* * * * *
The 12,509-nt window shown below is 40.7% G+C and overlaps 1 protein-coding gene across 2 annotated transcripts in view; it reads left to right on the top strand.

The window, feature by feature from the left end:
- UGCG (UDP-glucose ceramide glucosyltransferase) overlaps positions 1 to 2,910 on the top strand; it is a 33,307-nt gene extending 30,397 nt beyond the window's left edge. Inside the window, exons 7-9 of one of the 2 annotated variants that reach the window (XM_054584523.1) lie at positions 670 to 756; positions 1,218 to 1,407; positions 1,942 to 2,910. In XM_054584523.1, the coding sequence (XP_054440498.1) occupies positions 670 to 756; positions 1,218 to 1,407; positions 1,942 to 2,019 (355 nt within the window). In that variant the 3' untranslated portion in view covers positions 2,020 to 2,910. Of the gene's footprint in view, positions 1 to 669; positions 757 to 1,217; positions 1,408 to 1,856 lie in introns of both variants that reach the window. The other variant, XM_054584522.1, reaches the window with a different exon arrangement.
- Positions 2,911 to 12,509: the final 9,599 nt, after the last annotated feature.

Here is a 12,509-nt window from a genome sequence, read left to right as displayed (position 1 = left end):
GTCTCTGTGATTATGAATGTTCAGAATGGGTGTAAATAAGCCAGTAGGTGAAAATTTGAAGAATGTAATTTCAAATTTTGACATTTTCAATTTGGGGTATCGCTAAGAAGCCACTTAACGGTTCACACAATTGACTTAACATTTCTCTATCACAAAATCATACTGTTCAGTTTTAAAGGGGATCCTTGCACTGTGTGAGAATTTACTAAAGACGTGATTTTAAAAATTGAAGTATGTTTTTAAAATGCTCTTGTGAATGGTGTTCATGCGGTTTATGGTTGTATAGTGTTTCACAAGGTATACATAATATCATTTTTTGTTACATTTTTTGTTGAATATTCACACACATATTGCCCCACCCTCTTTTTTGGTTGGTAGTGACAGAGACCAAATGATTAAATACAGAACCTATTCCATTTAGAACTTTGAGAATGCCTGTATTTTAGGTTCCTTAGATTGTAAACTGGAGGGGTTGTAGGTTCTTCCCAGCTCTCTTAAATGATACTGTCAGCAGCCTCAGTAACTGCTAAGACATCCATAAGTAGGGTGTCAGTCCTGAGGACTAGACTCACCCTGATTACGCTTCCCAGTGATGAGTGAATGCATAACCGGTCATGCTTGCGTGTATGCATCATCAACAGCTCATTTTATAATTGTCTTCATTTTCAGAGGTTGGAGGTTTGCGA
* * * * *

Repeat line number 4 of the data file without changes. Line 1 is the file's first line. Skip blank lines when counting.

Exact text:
- Positions 2,911 to 12,509: the final 9,599 nt, after the last annotated feature.